Eur Thyroid J
       
  • Effect of Experimental Thyrotoxicosis Onto Blood Coagulation - A
           Proteomics Study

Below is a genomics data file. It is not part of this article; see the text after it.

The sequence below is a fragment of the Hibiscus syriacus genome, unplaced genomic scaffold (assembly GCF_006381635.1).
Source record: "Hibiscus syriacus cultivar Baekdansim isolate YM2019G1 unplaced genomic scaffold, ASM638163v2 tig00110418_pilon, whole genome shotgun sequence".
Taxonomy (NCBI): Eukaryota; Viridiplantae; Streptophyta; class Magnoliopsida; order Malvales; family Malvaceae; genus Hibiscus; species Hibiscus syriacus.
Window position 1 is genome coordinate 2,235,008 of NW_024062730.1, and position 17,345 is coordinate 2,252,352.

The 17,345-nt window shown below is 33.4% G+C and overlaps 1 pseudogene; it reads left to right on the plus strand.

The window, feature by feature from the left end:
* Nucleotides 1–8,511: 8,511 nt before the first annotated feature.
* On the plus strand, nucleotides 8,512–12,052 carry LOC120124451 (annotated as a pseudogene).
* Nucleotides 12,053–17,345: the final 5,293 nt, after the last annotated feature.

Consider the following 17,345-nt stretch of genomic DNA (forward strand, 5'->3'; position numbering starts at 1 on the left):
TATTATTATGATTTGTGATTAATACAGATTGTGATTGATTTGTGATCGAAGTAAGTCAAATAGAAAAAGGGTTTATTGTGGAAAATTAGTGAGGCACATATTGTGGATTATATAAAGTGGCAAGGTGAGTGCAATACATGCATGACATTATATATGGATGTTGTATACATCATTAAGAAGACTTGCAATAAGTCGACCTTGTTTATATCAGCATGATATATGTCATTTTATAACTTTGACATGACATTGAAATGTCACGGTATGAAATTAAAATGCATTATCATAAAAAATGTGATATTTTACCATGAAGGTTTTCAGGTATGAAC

• Abstract: Background: Hyperthyroidism is known to induce a hypercoagulable state. It stimulates plasma levels of procoagulative factors and reduces fibrinolytic activity. So far most of the data have been derived from patients with endogenous hyperthyroidism with a wide variability in the underlying pathogenesis and severity of the disease. Objectives: In this study we experimentally induced thyrotoxicosis in healthy volunteers to explore the effects of thyroxine excess on the plasma proteome. Using a shotgun-proteomics approach the abundance of plasma proteins was monitored before, during and after thyrotoxicosis. Methods: 16 healthy male subjects were sampled at baseline, 4 and 8 weeks under 250 µg/d thyroxine p.o., as well as 4 and 8 weeks after stopping the application. Plasma proteins were analyzed after depletion of 6 high-abundant proteins (MARS6) by LC-ESI-MS/MS mass spectrometry. Mass spectrometric raw data were processed using a label free, intensity-based workflow. Subsequently, the linear dependence between protein abundances and FT4-levels were calculated using a Pearson correlation. Results: All subjects developed biochemical thyrotoxicosis and this effect was reversed within the first 4 weeks of follow-up. None of the volunteers noticed any subjective symptoms. Levels of 10 proteins involved in the coagulation cascade specifically correlated with FT4 supporting an influence of thyroid hormone levels on blood coagulation even at non-pathological levels. Conclusions: Results suggest that experimental thyrotoxicosis exerts selective and specific thyroxine induced effects on coagulation markers. Our study design allows assessment of thyroid hormone effects on plasma protein levels without secondary effects of other diseases or therapies.